Condition of the House
The majority of owners stipulate in their contracts that the apartment or house must be returned to them in the original condition – meaning, essentially unchanged from the beginning of the lease. If the apartment or house is brand new or if the carpet, wall paper or paint was new when you moved in, you will be responsible for any stains, marks, scratches, nicks, etc. No consideration of the high rent paid over two or three years is given when damage is assessed.
Lease Start Inspection
Although the landlord will allow normal wear and tear, the definition of “normal” is not universal and consistent. In order to avoid expensive repair or replacement costs, you should be sure to keep on file a record of all existing marks, stains or scratches found at the time of the lease start inspection. This is probably the best way to establish whether you are responsible for damage, or whether it pre-existed your tenancy.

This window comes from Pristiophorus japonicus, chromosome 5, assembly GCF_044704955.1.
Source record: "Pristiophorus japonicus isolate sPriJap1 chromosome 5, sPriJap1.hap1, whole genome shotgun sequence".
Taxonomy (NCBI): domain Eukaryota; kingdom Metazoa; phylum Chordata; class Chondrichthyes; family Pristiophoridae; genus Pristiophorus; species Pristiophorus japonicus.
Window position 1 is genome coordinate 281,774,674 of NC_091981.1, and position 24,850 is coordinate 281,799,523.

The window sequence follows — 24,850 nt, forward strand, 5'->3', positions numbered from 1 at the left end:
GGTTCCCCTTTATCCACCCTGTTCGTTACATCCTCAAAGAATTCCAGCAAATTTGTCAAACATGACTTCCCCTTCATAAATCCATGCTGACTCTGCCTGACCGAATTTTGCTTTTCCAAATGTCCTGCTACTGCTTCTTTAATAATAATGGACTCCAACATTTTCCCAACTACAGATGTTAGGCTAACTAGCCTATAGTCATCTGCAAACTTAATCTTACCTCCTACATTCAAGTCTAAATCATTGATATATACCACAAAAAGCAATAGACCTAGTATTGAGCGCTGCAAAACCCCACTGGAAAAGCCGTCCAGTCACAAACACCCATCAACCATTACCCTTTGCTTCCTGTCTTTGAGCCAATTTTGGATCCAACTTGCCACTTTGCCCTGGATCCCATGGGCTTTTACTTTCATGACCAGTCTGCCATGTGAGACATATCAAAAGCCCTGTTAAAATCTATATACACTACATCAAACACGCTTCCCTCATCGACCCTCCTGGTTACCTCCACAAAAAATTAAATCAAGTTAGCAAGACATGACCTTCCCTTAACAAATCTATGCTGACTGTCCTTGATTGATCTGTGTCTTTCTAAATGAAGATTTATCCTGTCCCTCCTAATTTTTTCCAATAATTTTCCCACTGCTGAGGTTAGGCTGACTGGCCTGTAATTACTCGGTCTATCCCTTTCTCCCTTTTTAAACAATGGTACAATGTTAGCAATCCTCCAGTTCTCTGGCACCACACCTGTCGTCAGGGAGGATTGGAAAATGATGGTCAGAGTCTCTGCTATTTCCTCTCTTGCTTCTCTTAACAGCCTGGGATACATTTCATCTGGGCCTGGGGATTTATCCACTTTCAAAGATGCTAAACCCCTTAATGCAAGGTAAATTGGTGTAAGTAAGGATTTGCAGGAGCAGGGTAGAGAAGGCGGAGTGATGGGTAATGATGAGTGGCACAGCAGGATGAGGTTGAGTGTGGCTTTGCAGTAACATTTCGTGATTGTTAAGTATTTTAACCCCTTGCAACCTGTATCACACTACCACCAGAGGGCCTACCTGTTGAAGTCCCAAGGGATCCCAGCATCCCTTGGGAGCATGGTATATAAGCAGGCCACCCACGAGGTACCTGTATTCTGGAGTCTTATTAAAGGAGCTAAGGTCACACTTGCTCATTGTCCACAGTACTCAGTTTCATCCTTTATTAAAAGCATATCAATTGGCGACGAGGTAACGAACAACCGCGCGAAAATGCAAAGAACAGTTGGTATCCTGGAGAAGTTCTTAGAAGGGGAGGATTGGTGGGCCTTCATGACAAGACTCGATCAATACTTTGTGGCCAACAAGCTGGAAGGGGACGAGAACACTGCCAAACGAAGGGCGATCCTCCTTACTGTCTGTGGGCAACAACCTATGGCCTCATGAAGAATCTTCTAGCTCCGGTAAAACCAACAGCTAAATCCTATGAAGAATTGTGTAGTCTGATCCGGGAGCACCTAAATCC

If it is determined that damage is present, the cost to repair the damage will be invoiced to your company. Many companies hold their employee responsible for all or part of these repair costs and will ask for reimbursement. In Japan the charge for repairing damaged carpets, wallpaper, lost keys, or re-painting woodwork can run into thousands of U.S. dollars. All in all, housing damage can be a sensitive issue and difficult situations may arise regarding the return of the deposit.
The general format for calculating repair costs is based on a 6 year depreciable life of carpeting and wallpaper. For example, if there was new carpeting when the tenant moved in, and the tenant lived there for 3 years after which the carpet had to be replaced, the tenant would be responsible for 50% (3 divided by 6) of the replacement costs. Breakage of windows, etc., are not calculated by this formula and full replacement cost is the tenant’s responsibility.